• Higher limits for raising companies: Increasing the crowdfunding maximum from $1 million to $5 million would entice more companies to engage in crowdfunding.
  • Ease of use: Fewer questions and disclosures are asked of accredited and non-accredited investors alike. It’s cumbersome and unnecessarily time-consuming.

The SEC will be addressing only the first of the three problems I’ve identified. For this reason, whatever comes out of this initiative would be welcome but not game-changing.

As for the access problem?

We’re not waiting for the government to fix this. We’re developing an elegant solution to help investors access all the crowdfunding deals available to them at any given time.

I can’t tell you much more than that at this point. But stay tuned. We’ll have some exciting news to share with you in the near future.

  • Early Investing Co-Founder Andy Gordon

Q: What is “bitcoin mining”? How does it work? And how does this process make miners “influential”?

A: Bitcoin miners use powerful, specialized computers to secure the bitcoin network and process/validate transactions. The bitcoin blockchain is a distributed ledger (a record of all transactions, as well as the amount of bitcoin in wallets). Every 10 minutes, a new “block” is added to the chain and encrypted. Miners make sure transactions are legitimate, then update the ledger and cryptographically secure it.

Miners compete with each other for the “block reward,” which is currently 12.5 bitcoins. This reward serves as an incentive for miners to process transactions quickly and securely. The block reward gets cut in half every four years, and the next “halving” will occur in 2020. It’s expected that the last bitcoins will be mined around 2140. So the supply of new bitcoin is constantly decreasing and will run out completely in about 120 years. Miners will still be necessary to process transactions and will make money off transaction fees.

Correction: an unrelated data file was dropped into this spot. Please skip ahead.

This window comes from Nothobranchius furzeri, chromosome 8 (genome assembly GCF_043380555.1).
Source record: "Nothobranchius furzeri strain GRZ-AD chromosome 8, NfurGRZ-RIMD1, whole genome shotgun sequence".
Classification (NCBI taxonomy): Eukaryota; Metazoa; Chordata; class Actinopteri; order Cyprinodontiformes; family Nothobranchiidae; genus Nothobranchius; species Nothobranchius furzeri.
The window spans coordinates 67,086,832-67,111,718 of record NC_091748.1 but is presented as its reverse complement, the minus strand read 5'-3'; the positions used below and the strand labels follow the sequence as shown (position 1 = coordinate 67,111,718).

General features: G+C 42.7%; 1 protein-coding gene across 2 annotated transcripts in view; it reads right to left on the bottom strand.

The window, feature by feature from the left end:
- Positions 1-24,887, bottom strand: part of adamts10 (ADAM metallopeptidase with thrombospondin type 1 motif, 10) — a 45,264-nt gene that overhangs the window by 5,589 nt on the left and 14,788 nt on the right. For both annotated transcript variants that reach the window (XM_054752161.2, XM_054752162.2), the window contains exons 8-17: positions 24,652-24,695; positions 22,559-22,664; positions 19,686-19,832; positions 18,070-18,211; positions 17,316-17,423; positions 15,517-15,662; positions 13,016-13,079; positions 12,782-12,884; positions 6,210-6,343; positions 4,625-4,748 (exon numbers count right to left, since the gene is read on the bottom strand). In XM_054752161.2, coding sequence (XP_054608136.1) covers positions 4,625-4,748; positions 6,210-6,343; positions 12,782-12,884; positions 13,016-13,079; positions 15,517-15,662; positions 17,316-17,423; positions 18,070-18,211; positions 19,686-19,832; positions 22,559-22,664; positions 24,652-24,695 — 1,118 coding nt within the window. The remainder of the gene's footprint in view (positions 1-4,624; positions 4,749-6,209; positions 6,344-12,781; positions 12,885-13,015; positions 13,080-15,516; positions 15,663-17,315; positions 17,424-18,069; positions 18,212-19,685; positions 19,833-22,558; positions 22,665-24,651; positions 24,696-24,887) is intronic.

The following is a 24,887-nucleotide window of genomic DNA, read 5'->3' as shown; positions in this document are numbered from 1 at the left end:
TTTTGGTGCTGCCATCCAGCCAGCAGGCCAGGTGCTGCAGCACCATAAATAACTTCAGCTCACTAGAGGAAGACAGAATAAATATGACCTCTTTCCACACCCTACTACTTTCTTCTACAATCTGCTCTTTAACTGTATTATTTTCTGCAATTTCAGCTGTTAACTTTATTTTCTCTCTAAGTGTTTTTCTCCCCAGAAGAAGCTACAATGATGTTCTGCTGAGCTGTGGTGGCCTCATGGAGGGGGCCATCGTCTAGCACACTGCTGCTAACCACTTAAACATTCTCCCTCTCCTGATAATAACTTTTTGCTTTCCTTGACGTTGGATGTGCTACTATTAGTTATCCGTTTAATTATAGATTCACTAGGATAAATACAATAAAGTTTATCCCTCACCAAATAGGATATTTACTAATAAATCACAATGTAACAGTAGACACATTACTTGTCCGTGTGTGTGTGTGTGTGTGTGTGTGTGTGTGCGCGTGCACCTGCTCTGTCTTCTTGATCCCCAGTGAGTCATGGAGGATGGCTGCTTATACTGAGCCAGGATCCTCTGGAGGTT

There are hundreds of different mining groups, and how much influence they have depends on who you ask. Various mining groups have tried to assert their power on multiple occasions, with little success. For example, Bitmain, the largest producer of bitcoin mining equipment in the world, tried to change the rules of bitcoin last year. It wanted bigger block sizes (higher throughput).

But many influential people in the bitcoin community didn’t support this change, and Bitmain ended up losing the fight. So Bitmain backed a “forked” version (copy) of bitcoin called “bitcoin cash” (also called bcash, or BCH). Bitcoin cash supporters claimed that their coin was the “real bitcoin” and would overtake the original bitcoin. So far that hasn’t happened, and bcash trades at around $538, compared to bitcoin’s $6,948 as I write this. So far, bitcoin cash has not gained a lot of traction.

Mining is a crucial part of the bitcoin ecosystem, but overall I think we’ve seen that miners don’t have all that much influence. It is ultimately users and developers who decide the direction of bitcoin.

For more on Bitmain and bitcoin cash, read my article from a few weeks back, “Steer Clear of the Bitmain IPO.”

  • Early Investing Co-Founder Adam Sharp